• Verses 5-11 – We hear the Psalmist testify to God being his portion and the blessedness of that relationship with God in present faithfulness and future promise, as I heard one preacher put it. Have you experienced the kind of fellowship, guidance, peace, stability the psalmist speaks of? Are you looking forward to forever with Him in His presence?

 

Could we truly say, “The Lord is my portion, and the boundary lines have fallen for me in pleasant places”? Could we truly say, “I refuse to mix in other loyalties and worship and allegiance that violates God’s heart”? How deep and close is our connection with the Lord?

 



In Troubled Times, Be Still and Know

November 05, 2019

Psalm 46:1-11  As we think about the times in which we live – inner challenges and outer strife – we live in troubled times. In those times, we need a help, a refuge, a source of strength.

 

  • When Foundations are Shaken (1-3) – The Psalmist implies, “When need refuge, it’s found in God; when we need strength, it’s found in God; when we need help, it comes from God. When the foundations crumble and chaos exerts itself, we won’t fear.” What are the things you see as foundations, and how are they crumbling?

 

  • When All is in Upheaval (4-7) – I hear the Psalmist contrast the surging waters of chaos with the refreshing stream of life and the security of God’s people with the turmoil of the nations. Have you found or do you need God’s refreshing and keeping presence in tumultuous times?

 

  • Be Still and Know (8-11) – We are called to consider what God has done – Creation, Israel, Salvation History, Jesus and His Church, etc. We are invited to eliminate the clamor, quiet our souls, and find stillness and rest in the Lord in spite of the turmoil.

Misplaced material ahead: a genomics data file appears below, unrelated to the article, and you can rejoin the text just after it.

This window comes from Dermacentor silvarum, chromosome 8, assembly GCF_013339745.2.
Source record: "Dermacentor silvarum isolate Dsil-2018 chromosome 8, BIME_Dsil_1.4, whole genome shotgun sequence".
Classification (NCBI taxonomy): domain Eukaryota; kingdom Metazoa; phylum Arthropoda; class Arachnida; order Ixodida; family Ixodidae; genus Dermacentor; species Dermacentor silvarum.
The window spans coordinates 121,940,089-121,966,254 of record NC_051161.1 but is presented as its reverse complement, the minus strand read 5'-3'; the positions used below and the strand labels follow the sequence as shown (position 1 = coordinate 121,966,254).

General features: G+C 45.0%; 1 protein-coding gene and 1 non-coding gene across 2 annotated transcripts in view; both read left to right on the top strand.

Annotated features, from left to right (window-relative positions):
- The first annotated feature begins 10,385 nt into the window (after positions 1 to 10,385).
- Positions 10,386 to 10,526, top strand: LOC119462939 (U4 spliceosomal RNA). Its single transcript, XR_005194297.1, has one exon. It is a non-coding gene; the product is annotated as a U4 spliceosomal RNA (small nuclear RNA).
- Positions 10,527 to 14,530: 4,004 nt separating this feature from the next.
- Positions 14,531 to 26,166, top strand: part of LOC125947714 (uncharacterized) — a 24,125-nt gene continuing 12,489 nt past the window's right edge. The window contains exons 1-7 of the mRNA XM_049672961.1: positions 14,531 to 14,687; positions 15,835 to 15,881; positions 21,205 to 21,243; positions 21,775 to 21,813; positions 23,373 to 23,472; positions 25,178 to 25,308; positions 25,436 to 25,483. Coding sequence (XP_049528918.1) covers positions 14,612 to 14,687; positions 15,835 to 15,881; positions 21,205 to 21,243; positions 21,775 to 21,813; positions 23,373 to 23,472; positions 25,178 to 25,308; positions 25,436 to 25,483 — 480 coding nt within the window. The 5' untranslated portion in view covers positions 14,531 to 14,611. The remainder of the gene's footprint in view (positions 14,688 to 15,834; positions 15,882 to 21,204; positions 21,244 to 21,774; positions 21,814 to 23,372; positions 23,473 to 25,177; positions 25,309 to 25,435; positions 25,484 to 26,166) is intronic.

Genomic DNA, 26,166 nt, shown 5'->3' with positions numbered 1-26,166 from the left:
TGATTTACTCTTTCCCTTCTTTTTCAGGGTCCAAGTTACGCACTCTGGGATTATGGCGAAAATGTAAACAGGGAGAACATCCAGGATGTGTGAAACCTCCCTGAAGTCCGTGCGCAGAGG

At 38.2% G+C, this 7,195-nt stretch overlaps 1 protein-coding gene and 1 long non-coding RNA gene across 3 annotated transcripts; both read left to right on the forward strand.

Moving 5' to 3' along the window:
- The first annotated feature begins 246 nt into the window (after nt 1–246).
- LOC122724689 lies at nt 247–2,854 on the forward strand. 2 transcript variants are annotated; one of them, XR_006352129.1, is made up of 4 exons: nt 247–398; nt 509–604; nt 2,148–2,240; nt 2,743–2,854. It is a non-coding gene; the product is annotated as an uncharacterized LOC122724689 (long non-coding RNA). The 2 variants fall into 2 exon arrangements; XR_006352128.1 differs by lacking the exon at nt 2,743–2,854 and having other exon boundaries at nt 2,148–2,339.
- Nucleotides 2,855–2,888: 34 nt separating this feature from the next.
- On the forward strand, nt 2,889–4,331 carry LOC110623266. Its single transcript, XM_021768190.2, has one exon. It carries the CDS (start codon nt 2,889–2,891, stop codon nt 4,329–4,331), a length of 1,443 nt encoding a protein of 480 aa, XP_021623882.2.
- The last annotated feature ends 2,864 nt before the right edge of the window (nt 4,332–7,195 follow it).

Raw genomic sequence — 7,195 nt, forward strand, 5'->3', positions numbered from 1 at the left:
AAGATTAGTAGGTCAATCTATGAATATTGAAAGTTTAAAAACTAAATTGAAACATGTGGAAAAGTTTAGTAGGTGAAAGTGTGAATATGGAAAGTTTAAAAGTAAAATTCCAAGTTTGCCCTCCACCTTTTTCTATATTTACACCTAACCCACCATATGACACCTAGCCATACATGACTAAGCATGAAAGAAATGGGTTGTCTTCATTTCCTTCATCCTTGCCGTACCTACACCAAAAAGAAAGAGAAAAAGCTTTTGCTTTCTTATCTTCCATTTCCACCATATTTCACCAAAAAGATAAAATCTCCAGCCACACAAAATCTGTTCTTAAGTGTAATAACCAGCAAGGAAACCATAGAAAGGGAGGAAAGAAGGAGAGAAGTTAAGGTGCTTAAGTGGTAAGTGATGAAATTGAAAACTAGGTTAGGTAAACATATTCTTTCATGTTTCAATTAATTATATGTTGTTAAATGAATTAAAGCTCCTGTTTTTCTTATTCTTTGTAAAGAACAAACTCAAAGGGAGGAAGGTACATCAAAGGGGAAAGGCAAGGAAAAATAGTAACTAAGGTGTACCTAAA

Additional Considerations – This Psalm does not point to being kept from difficulties. Jesus said we will have tribulation. But, we find strength, refuge, and help in God. Here are some verses to help us with that: Matthew 10:28-31, Luke 21:25-28, 1 Peter 3:14, 2 Thessalonians 3:3 &16, John 16:33. Being still and knowing He is God gives perspective and calls us to find peace with Him and in Him; calls us to take refuge in Him; calls us to let Him be our present help troubled times. I pray you find His strength and help.

 



Living in Fellowship With God

November 05, 2019

Psalm 27:1-14  The context for this Psalm is difficulty of some sort, but I believe it is about fellowship with God that results in confidence and flows out of His presence. This would include troubled times but is for all the time.

 

  • Confidence in God’s Refuge (1-3) – We hear the Psalmist imply, “Sometimes, trouble looms large, but I don’t place my faith in my own resources. I find refuge, light, and salvation in the Lord.” Since Jesus said we would experience very hard times, I see this shelter for the Christian as the light into our darkness, the keeping in our distress, and the salvation in our troubles that guards our well-being and God’s purpose in our lives.